Directed by Joe Wright
Written by Seth Lochhead & David Farr
There are the tales of princesses, of pirates, of children raised by wolves, and then there is Hanna. In Hanna, the titular character is a 16 year old girl who has been raised by her father, who is a rogue assassin. Raised in complete isolation from the outside world, with only the knowledge of her father and a tattered book of the fairy tales by the Brothers Grimm, Hanna is diligently trained by her father to be a fighting machine. When her father, Erik Heller (Eric Bana), has decided Hanna (Saoirse Ronan) is ready to meet the real world, he tells her to flip a switch, which will reveal their position to Marissa Wiegler (Cate Blanchett), a CIA boss with a desire to catch and put a stop to Heller. When the doors are busted down on the remote cabin, only Hanna is to be found. Her mission: kill Wiegler and meet up with her father in Berlin.
When Hanna makes her escape after doing away with a false Wiegler, she meets up with an interesting English family and plans to make her way to Berlin to meet her father. But the real Wiegler’s operatives are hot on her trail. Pulling out all the stops, Wiegler employs an unhinged German, Isaacs (Tom Hollander), to catch the girl for her. Action and intrigue ensues.
Joe Wright, known for his moody period pieces (Pride & Prejudice and Atonement) breaks new ground with this taut action thriller, throwing the kitchen sink at the audience with elements of political thriller, action, comedy, coming of age, and family drama all thrown into one. But Wright makes it work, and all seem like it belongs. The performances are solid, even if Blanchett’s and Bana’s accents are not. Tom Hollander steals the show with his off-the-rocker portrayal of Isaacs. With his wild outfits to his creepy whistling, anytime his character is on screen, it is unsettling. Saoirse Ronan is also quite good in the lead role.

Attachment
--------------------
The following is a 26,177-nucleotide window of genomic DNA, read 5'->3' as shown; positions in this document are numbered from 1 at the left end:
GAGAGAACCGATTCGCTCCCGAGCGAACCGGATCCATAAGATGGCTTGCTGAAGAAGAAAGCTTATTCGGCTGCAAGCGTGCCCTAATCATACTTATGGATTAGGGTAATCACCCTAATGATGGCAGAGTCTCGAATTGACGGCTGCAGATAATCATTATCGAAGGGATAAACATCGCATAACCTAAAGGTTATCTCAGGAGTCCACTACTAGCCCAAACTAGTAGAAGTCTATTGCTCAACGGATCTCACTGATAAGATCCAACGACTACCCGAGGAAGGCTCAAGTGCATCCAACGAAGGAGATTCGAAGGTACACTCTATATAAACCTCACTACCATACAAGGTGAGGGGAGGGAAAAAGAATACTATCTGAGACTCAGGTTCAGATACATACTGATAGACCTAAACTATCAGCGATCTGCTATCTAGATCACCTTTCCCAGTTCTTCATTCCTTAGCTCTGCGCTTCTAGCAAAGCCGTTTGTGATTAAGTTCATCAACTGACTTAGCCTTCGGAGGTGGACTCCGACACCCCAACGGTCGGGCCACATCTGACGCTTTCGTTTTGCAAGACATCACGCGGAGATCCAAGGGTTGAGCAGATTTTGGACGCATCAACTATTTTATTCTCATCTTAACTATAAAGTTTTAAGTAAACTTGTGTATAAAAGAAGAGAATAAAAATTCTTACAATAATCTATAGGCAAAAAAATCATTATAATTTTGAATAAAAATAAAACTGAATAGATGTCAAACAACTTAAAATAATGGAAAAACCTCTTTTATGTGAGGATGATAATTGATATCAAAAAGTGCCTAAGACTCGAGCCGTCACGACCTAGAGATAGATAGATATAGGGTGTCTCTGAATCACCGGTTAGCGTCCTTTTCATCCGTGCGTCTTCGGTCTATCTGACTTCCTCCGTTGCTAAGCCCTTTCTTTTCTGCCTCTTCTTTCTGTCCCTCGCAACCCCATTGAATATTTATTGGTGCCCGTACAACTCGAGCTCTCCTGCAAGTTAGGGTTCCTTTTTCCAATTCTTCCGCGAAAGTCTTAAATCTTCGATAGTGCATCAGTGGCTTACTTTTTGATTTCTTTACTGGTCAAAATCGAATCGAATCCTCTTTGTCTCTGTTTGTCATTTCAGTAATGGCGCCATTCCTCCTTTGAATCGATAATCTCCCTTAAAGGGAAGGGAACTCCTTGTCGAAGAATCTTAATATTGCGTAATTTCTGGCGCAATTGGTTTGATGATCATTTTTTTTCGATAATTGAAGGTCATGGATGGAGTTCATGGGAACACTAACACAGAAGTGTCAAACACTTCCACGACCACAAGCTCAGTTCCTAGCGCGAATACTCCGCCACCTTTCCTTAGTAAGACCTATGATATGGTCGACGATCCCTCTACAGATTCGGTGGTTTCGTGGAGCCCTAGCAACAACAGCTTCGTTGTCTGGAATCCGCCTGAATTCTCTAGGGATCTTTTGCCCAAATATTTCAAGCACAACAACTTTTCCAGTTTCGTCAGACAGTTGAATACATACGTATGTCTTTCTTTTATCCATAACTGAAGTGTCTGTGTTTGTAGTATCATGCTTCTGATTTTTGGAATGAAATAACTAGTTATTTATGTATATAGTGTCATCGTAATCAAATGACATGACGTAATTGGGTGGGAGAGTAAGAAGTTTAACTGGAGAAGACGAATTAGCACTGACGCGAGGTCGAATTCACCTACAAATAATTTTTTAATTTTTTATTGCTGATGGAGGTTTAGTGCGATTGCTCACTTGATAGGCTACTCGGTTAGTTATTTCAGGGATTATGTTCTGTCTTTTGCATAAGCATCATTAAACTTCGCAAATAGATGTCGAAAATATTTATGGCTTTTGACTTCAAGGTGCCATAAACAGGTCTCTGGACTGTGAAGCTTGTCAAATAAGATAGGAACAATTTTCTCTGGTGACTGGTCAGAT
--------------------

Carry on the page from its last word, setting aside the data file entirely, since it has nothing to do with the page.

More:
Perhaps the most remarkable aspect of the film was the camera work, which kept the viewer especially tense with suspense and action as well as enthralled by the beauty captured on screen. The frenetic pace of the editing also suited the films action sequences quite well. But there were also times when the camera, as well as the narrative, was relatively reflective. For instance the scenes with the English family were especially so. They were also some of the most telling scenes, opening up the real world to Hanna for the first time. Apart from the awesome action scenes, it is these eye-opening experiences that make the audience care about the immensely dangerous, yet extremely ignorant Hanna as a character. It humanizes her.
Hanna is not your typical action movie. It is not your typical anything. By not settling into any real genre, though on the whole you could classify it simply as an action film, Hanna is able to electrify and entertain. There does not appear to be a weak link in the narrative, the acting, or the technical aspects of the film, but if I had to pick one thing out about the film that I didn’t like, it would be that the brilliant score provided by the Chemical Brothers was not used nearly often enough.